Companies & Sectors
Allahabad HC grants interim relief to 'Freedom 251' makers
New Delhi : In some respite to India's cheapest smartphone makers, the Allahabad High Court on Wednesday granted interim relief to Ringing Bells Pvt Ltd -- the Noida-based firm that created a global buzz after announcing the launch of the controversial Rs.251 "Freedom 251" smartphone last month.
 
While hearing the plea, the division bench of Justice B.K. Narayan and justice Shashi Kant ordered the UP state government to furnish a status report on an urgent basis by April 5, further directing that no coercive steps be taken till then against the three top accused - directors Mohit Goel and Dharna Garg and president Ashok Chadha.
 
A first information report (FIR) was registered last week against Goel and company president Ashok Chaddha under Section 420 of the Indian Penal Code (IPC) as well as the Information Technology (IT) Act on a complaint filed by BJP leader Kirit Somaiya.
 
The court also directed the petitioners to submit their passports to SSP Noida within 24 hours.
 
According to lawyer Abhishek Vikram representing Ringing Bells, the three petitioners will "fully comply with the orders of the court by submitting their passport and will provide full cooperation to the investigation agency".
 
"We have nothing to hide. We are committed to affordable smartphones to people of this country and we shall achieve that. We will stick to fair practices and comply with regulations of our great country," Mohit Goel, director, Ringing Bells, told IANS.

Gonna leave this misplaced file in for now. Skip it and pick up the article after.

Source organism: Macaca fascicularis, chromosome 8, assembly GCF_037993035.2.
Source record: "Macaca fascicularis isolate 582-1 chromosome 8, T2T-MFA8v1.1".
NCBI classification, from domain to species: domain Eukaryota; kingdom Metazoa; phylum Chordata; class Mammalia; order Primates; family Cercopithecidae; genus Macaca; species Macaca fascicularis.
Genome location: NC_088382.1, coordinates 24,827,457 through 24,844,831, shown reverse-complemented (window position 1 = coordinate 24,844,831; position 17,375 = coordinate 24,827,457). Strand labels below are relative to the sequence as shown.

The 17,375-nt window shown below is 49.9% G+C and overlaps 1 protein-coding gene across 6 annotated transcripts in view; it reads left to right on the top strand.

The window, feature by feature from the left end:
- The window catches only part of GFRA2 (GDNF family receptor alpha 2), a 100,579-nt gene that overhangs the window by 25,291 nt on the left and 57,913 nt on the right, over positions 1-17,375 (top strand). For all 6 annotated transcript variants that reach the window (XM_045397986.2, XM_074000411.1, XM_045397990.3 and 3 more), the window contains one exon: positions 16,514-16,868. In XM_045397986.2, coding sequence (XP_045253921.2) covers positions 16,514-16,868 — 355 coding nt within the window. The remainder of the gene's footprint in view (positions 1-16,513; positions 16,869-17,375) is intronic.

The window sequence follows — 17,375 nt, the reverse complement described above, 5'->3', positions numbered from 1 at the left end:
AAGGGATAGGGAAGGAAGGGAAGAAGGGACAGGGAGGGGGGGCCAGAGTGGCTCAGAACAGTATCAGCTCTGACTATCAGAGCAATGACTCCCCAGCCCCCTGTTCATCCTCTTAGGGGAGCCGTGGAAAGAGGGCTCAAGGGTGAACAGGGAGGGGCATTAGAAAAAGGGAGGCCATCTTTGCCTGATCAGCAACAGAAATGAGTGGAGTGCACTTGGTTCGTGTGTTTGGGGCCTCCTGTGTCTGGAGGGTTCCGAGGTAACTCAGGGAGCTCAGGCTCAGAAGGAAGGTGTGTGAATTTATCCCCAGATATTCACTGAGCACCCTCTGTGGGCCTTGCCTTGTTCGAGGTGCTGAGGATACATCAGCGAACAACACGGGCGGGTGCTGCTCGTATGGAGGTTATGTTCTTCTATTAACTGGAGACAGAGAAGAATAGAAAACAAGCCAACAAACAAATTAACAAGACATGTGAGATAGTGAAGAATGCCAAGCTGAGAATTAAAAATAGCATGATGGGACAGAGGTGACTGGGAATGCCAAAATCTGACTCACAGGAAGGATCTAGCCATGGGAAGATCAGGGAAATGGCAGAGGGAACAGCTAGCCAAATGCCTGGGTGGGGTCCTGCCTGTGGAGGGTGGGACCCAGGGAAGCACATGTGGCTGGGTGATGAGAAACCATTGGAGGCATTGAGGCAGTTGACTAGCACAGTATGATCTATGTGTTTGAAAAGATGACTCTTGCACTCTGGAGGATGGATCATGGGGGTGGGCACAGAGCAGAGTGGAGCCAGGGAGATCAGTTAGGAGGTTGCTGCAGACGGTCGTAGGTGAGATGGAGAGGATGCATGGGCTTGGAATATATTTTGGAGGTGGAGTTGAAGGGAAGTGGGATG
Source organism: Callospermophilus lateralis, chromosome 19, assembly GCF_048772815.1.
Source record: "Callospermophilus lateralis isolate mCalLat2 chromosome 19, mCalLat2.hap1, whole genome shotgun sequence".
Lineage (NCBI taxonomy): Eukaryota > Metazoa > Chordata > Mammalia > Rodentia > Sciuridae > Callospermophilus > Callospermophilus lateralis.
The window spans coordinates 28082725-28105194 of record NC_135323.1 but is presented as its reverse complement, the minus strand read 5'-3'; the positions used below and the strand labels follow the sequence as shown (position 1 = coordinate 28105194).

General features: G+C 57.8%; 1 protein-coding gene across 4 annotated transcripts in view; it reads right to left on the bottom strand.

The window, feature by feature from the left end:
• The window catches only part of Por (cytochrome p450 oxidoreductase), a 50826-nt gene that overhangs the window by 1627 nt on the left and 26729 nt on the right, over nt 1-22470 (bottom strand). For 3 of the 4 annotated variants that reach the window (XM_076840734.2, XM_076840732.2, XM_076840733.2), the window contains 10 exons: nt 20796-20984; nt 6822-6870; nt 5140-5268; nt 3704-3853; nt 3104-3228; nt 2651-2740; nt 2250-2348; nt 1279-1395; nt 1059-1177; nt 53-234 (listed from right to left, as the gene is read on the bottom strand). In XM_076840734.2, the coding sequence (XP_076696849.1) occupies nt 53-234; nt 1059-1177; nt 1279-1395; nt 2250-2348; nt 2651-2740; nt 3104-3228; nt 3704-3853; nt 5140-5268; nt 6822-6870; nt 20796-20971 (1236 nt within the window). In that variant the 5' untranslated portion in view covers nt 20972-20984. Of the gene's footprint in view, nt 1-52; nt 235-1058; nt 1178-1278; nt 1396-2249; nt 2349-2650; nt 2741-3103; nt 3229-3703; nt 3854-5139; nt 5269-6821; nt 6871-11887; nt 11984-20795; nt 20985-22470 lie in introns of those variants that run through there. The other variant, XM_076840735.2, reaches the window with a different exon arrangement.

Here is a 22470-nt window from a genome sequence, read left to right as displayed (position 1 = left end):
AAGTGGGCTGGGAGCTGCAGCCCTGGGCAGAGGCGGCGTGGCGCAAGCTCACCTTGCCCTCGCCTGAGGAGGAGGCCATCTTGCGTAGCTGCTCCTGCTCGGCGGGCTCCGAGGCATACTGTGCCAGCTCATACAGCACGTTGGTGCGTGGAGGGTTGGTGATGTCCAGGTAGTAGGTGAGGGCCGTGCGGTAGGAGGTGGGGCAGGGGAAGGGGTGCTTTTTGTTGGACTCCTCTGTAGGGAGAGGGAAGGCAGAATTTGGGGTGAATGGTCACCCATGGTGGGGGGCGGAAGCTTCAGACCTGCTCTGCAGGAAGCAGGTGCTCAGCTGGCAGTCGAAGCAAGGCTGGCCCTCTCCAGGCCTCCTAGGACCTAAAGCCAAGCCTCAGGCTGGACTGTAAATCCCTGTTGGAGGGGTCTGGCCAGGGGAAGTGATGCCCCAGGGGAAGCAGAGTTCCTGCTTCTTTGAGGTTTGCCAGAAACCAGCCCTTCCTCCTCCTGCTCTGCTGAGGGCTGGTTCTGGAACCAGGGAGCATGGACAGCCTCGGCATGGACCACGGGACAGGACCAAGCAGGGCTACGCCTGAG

"We remain committed to cooperate with any government agency that may need to inquire our organisation for any reason or suspicion. We have already done so with authorities/agencies that have so required," Goel added.
 
"I do maintain that we will deliver the most affordable quality products to our customers through our range of smartphones including 'Freedom 251'," Goel added. 
 
Ringing Bells launched the product last month in the presence of veteran BJP leader Murli Manohar Joshi. 
 
It distributed some "prototypes" of the product to the media which turned out to be Adcom handsets. However, the company maintained that the device has been developed "with immense support" from the government.
 
According to the company, 'Freedom 251' will run on Android 5.1 operating system and will sport a 4-inch qHD IPS display, a 3.2-megapixel primary and a 0.3-megapixel front camera.
 
However, doubts were raised after assessments of the viability of the handset found that such a device cannot be offered for less than Rs.2,300-2,400.
 
Ringing Bells had received 30,000 orders on the first day.
 
The rest of the customers for the first 25 lakh handsets were to be selected on first-come-first-served basis as the company received about seven crore registrations before the payment gateway crashed. 
 
Later, the company decided to return the money to the customers who pre-booked the Rs.251 device on the first day of the sale. 
 
The company said it planned to give 25 lakh handsets in the first phase before June 30.
 
Disclaimer: Information, facts or opinions expressed in this news article are presented as sourced from IANS and do not reflect views of Moneylife and hence Moneylife is not responsible or liable for the same. As a source and news provider, IANS is responsible for accuracy, completeness, suitability and validity of any information in this article.

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RBI's amended MCLR norms negative for banks
Since working capital loans will now be linked to MCLR, it will make them rate sensitive and affect margins in a downward interest-rate environment for banks, according to Religare
 
The Reserve Bank of India (RBI) has made four changes to the marginal cost of funds-based lending rate (MCLR) system which comes into effect from 1 April 2016. However, since fixed-rate loans up to three years will be linked to MCLR, it would be clearly negative for banks, says a research report.